Dear Kim, I Am Indifferent To My Online Reputation

The skeptical cardiologist keeps getting  emails from Kimberly of who informs him how important his online reputation is. The last email has quite an urgent, almost threatening tone: Kim reminds me of the multiple previous attempts to contact me and asks me if there is someone else in my practice she could speak with.
According to Kimberly, my online reputation “has become the primary way that patients, colleagues, referring practitioners, and even your friends  will come to learn about you.”
Kimberly informs me that her assessment “includes your online reputation score (A-F) scoring), the total number of reviews found about your practice online (some of which you may not be aware of) and your calculated current Reputation Danger Level™ (In Danger, At Risk or Protected).”
She has a really slick website:
Screen Shot 2016-01-31 at 12.41.36 PM.
However, I have no interest in checking my online reviews nor do I care what my Reputation Danger Level is.
If I were just starting a practice or fighting for new patients I might view this differently and consider engaging in such folderol.
However, at this point in my career, I am really only concerned with having positive interactions with the patients I have and helping them achieve optimal health as best I can. I get more than enough new patients by word of mouth from my current patients, their relatives, and from referring physicians who respect my patient care skills.
Also, I have a feeling that the majority of patients who take the time to write online assessments are disgruntled about something and want to tell the world. I’m not really interested in coming across a review of me that is totally unfair. It would only give me unnecessary stress.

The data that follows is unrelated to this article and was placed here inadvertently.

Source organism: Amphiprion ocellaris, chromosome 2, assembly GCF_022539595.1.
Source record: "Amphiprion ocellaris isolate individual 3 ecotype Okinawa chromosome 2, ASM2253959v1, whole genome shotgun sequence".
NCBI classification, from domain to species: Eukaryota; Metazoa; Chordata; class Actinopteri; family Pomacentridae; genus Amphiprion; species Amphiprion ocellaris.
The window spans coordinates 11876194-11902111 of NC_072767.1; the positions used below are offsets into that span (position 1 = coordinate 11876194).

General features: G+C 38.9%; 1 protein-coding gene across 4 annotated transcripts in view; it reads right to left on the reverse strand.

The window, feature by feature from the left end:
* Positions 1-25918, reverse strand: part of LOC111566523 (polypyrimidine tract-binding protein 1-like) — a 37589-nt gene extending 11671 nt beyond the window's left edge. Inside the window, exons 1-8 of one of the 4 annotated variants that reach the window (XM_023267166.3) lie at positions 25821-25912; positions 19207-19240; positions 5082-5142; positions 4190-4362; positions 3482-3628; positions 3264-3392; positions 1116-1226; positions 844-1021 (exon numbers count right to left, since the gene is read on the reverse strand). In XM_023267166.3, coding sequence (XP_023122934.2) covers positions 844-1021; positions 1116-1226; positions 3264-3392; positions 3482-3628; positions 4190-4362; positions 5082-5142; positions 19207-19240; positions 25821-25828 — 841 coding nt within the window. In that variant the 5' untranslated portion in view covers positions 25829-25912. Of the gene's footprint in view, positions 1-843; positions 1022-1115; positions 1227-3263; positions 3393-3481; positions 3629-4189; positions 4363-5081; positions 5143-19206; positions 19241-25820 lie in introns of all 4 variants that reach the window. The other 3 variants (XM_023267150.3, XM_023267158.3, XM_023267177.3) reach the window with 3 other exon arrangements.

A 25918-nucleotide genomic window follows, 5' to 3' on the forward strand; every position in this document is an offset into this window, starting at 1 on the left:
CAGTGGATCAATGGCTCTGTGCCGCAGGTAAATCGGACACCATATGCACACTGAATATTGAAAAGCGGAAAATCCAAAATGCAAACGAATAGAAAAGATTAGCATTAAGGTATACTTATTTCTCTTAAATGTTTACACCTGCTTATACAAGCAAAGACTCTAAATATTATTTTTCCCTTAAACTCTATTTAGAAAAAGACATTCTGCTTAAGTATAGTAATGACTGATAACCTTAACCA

I’m sure there are ways to expunge the negative reviews, likewise there are bound to be effective ways to ramp up the positive reviews. For positive reviews, for example, I could just ask the patients I know who really like my care and style to post something online. I don’t do that: it makes me uncomfortable.
But this just doesn’t seem right. If my online reputation can be manipulated by me or by myonlinereputation or their ilk, it would seem to further delegitimize the whole process.
Kimberly, if you happen to read this, please accept my apologies for not accepting your complementary (normally $249)  analysis.
And please stop sending me emails.
Disreputably Yours,


7 thoughts on “Dear Kim, I Am Indifferent To My Online Reputation”

  1. This calls to mind the issue of physician advertising. Being proactive, if you will. The problems with that are just as obvious.
    But, how is the patient in need going to decide which doc to hire? Trial and error is OK for treating my Corolla. Treating my coronaries is a different story.
    How to gauge whom to trust??
    Skeptical lays it all out there. Rare.

    • Yes. I consider it akin to lifting up a rock in a damp forest and peering beneath it: something beautiful might be there but more likely something disgusting and creepy. Best to continue blithely ambling through the trees.

  2. Bravo for telling her to take a hike! What people like her will do to flip a buck and then get pissy when people don’t fall for their bait. She’s an honor roll student of Narcissistic 101.

  3. I take pride in how bad my online reputation is with the wellness industry, just the way people took pride in being on Nixon’s enemies list.
    You know who else made a lot of enemies? Mona Hanna-Atisha. If that name doesn’t ring a bell it’s either because I misspelled it or you haven’t been reading the news: she was the pediatrician in Flint who first took on the establishment by insisting that the water was poisoned.
    PS Nice use of the word “folderol.” Haven’t seen that in print since I memorized some of the words in the Barrons SAT Prep guide before I gave up. Good thing I made it through the F’s.

    • Folderol just came to me to describe this solicitation-had to double check to make sure it was appropriate since it’s been some time since I had encountered it.
      As of your comment, I am aware of Mona. Good for her.


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